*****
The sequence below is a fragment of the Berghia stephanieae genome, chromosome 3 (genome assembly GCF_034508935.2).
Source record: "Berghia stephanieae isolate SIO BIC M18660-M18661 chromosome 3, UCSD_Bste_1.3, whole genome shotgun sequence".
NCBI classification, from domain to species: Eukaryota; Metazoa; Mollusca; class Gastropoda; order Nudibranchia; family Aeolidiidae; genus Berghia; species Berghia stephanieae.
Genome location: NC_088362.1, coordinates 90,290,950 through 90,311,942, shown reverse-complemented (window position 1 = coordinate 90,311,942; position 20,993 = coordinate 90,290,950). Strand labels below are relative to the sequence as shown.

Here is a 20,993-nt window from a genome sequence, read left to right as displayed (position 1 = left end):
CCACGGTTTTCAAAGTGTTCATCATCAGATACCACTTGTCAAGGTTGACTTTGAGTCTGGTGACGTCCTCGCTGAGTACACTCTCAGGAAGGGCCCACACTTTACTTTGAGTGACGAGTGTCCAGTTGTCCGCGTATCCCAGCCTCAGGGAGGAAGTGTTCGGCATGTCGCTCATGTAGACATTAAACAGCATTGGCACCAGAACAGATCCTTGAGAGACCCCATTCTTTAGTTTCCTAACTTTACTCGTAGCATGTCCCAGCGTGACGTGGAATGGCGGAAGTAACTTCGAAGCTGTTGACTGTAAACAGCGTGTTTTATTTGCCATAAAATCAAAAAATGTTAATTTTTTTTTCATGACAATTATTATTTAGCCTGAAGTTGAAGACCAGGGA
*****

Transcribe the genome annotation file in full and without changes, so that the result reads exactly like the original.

The sequence below is a fragment of the Berghia stephanieae genome, chromosome 3 (genome assembly GCF_034508935.2).
Source record: "Berghia stephanieae isolate SIO BIC M18660-M18661 chromosome 3, UCSD_Bste_1.3, whole genome shotgun sequence".
NCBI classification, from domain to species: Eukaryota; Metazoa; Mollusca; class Gastropoda; order Nudibranchia; family Aeolidiidae; genus Berghia; species Berghia stephanieae.
Genome location: NC_088362.1, coordinates 90,290,950 through 90,311,942, shown reverse-complemented (window position 1 = coordinate 90,311,942; position 20,993 = coordinate 90,290,950). Strand labels below are relative to the sequence as shown.

Here is a 20,993-nt window from a genome sequence, read left to right as displayed (position 1 = left end):
CCACGGTTTTCAAAGTGTTCATCATCAGATACCACTTGTCAAGGTTGACTTTGAGTCTGGTGACGTCCTCGCTGAGTACACTCTCAGGAAGGGCCCACACTTTACTTTGAGTGACGAGTGTCCAGTTGTCCGCGTATCCCAGCCTCAGGGAGGAAGTGTTCGGCATGTCGCTCATGTAGACATTAAACAGCATTGGCACCAGAACAGATCCTTGAGAGACCCCATTCTTTAGTTTCCTAACTTTACTCGTAGCATGTCCCAGCGTGACGTGGAATGGCGGAAGTAACTTCGAAGCTGTTGACTGTAAACAGCGTGTTTTATTTGCCATAAAATCAAAAAATGTTAATTTTTTTTTCATGACAATTATTATTTAGCCTGAAGTTGAAGACCAGGGA